The people who made their fortunes in the oil capital of Europe need a new plan.
For decades, Aberdeen, a port city on Scotland’s northeast coast, has served as the commercial gateway to the North Sea, where powerful companies have navigated deep and dangerous waters to extract tens of billions of barrels of crude.
But the basin isn’t what it used to be, even with oil back above $80 per barrel. Production has been on the decline since the turn of the century. Downturns caused by twin price shocks — one in 2015 and one triggered by the Covid-19 pandemic — are harrowing reminders of what happens when a boom turns bust.
Then there’s the COP26 climate summit in the Scottish city of Glasgow, which kicks off Sunday. The United Nations and partner scientists have delivered a clear message: The world needs to “immediately and steeply” cut back on fossil fuel production to maintain a livable planet.
Attention is focused on huge energy producers like Saudi Arabia, Russia and the United States and top consumers like China and India. But the United Kingdom’s North Sea is in focus, too — in part due to its proximity to Glasgow, but also because of huge efforts to dramatically overhaul the region’s business model.
There’s a growing movement in Aberdeen for the region to lead the transition from Big Oil to Big Energy, using its deep-sea expertise to construct floating wind farms alongside offshore rigs.
“I think 2015 was the wake-up call that Aberdeen actually needed to say, ‘This ain’t going to be around forever,’” said Russell Borthwick, the local chamber of commerce’s chief executive. “When the oil price comes back, you [can] go back to just cigar smoking, wine drinking — ‘life’s great in Aberdeen isn’t it’ — but one day you’re going to wake up and there’s going to be nothing left.”
But it’s not yet evident whether the North Sea can successfully pivot away from its oil roots and serve up a model for the rest of the world. Companies in the region are determined to keep drilling. They say that money from oil and gas is essential to fund new renewable investments, and emphasize that the United Kingdom still needs fossil fuels to heat homes and keep the lights on for years to come, pointing to anxiety around an energy crunch that’s gripping Europe.
“[Renewable] investments are going to have to come from companies like ourselves, but we need to be able to have the balance sheet and the cash flow generation [from oil and gas] to be able to do that,” said Wael Sawan, Shell’s head of gas and renewables and a member of the company’s executive committee.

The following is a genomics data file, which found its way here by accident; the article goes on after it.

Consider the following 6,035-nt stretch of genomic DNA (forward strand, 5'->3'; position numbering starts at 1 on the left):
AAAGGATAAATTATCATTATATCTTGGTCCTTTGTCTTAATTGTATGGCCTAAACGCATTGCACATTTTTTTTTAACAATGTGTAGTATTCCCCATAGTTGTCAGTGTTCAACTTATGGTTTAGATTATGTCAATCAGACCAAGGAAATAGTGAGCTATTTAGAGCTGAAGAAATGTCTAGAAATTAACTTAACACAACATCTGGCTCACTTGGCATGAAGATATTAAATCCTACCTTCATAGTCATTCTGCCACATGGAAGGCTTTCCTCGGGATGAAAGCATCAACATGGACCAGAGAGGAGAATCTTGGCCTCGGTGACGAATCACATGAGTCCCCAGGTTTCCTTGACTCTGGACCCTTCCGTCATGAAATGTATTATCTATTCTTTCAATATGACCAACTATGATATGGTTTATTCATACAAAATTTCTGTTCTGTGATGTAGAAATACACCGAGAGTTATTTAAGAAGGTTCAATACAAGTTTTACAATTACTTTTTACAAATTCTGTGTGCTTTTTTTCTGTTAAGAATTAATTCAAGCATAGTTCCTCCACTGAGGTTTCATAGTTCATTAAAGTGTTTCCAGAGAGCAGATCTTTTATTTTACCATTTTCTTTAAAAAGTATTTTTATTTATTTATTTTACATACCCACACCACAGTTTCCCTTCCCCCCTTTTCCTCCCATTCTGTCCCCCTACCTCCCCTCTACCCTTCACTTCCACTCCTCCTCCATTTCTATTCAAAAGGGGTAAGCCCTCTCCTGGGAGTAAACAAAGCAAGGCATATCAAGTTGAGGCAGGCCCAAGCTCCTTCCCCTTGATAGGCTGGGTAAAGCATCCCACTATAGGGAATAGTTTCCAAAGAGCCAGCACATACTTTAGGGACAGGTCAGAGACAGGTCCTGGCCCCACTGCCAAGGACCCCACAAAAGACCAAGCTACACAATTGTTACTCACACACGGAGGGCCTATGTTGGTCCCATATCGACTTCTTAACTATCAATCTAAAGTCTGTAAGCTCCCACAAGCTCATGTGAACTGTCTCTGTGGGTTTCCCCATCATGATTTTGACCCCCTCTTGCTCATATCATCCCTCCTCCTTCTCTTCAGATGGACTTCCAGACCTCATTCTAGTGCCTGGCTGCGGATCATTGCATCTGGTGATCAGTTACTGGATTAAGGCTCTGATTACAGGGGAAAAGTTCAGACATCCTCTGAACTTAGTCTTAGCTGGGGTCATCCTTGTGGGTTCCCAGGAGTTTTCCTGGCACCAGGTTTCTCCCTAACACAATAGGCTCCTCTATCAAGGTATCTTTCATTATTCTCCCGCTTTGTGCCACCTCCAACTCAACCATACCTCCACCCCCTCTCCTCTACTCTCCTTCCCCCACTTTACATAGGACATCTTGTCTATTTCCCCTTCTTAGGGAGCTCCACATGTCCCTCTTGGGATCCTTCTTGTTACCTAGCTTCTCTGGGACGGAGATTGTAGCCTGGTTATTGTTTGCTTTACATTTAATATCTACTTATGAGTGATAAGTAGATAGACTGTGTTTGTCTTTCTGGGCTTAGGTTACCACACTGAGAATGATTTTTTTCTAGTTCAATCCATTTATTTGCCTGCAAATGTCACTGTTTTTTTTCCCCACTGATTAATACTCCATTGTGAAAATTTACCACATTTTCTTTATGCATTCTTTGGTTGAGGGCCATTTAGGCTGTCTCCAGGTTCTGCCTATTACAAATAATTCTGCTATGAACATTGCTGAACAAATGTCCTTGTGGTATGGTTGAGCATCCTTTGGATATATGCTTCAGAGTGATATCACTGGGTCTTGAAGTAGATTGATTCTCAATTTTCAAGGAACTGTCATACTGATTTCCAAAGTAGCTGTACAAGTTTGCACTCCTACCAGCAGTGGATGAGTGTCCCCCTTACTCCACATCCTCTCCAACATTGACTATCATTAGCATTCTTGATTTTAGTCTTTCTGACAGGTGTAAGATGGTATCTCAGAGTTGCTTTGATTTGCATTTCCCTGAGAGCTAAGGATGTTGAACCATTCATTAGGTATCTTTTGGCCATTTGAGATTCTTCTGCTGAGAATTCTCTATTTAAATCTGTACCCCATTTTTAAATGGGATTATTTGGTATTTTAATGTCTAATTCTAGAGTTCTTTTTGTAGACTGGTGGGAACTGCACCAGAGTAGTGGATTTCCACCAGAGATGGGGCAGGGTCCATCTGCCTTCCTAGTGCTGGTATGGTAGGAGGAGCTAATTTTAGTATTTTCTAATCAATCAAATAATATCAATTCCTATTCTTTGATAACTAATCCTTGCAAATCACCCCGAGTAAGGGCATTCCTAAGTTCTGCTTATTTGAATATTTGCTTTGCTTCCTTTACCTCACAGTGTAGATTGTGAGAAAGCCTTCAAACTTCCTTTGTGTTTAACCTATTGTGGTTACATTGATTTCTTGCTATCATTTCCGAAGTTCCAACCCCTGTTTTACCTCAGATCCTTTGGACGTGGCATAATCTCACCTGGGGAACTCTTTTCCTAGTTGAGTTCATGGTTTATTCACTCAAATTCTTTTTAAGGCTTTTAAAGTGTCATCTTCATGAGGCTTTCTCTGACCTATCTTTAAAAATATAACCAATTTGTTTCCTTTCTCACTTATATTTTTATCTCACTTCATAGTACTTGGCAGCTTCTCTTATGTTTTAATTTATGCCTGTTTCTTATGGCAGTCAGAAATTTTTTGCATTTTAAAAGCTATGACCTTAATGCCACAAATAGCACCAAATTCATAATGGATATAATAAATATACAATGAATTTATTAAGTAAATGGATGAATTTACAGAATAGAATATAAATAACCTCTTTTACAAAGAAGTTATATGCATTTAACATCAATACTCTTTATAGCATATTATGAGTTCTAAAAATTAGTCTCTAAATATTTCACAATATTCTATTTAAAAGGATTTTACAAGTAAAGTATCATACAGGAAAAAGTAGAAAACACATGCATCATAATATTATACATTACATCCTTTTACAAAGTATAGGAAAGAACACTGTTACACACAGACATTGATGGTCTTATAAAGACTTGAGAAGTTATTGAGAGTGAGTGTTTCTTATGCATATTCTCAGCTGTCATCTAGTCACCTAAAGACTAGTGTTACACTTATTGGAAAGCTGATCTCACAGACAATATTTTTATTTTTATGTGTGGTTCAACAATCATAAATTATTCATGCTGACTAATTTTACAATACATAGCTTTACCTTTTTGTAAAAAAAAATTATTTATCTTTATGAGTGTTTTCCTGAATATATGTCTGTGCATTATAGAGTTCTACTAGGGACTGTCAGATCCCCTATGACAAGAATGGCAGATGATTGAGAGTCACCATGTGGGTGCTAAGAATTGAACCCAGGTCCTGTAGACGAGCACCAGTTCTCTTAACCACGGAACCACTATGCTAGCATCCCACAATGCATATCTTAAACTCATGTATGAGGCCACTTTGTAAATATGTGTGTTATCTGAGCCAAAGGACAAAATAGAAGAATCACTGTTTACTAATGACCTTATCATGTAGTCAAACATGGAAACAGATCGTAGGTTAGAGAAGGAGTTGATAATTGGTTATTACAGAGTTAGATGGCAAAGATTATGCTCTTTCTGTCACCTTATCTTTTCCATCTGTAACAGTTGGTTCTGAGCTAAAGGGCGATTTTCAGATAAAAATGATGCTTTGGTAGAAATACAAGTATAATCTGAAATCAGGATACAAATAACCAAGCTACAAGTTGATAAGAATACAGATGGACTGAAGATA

Shell, together with Blackstone-backed Siccar Point, is still waiting for the government’s permission to launch a new North Sea oilfield project known as Cambo, which is expected to produce oil until 2050.
There’s skepticism that the United Kingdom can have it both ways, however. The oil and gas sector maintains the government can approve new ventures and still meet its 2050 climate targets. Yet the International Energy Agency has said that fresh oil and gas development must stop if the world is going to limit warming to 1.5 degrees Celsius and avoid the worst effects of the climate crisis.
Keeping that option open is the primary goal of COP26, where 197 nations and territories with different economic priorities will try to agree on a plan of action.
“Emissions don’t have a passport, so we need to have a more holistic view here,” said IEA Executive Director Fatih Birol.
The business of oil and gas
The United Kingdom’s North Sea accounts for a sliver of global oil and gas output, but remains an investment hub for both domestic and international oil companies.
While the basin is nearing the end of its lifecycle, it still holds 4.4 billion barrels of oil equivalent, according to the United Kingdom’s oil and gas regulator. OGUK, the industry lobby, estimates that £390 billion ($534 billion) has been invested off the coast of the United Kingdom over the last 50 years, and that in the next five years, companies could commit another £21 billion ($29 billion).
Driving that spending is forecasts for demand through 2050. In a report earlier this month, the IEA said that if countries live up to current climate pledges, limiting warming to 2.1 degrees Celsius, demand for fossil fuels will peak around 2025. But even under that scenario, the world will still be consuming 75 million barrels of oil per day by 2050 — just 25 million barrels per day less than today.
Companies like Shell (RDSA) emphasize that what will really help the world decarbonize is a “fundamental shift in demand” from its customers, which range from big businesses in shipping and aviation to commuters filling up their tanks at gas stations.
“Right now you can get all the [publicly-listed] companies like ourselves out of the production of oil and gas,” Sawan said. “It will not have a single barrel of impact on the overall demand level, because all of that production will in essence migrate to many other countries — national oil companies — who will satisfy that demand.”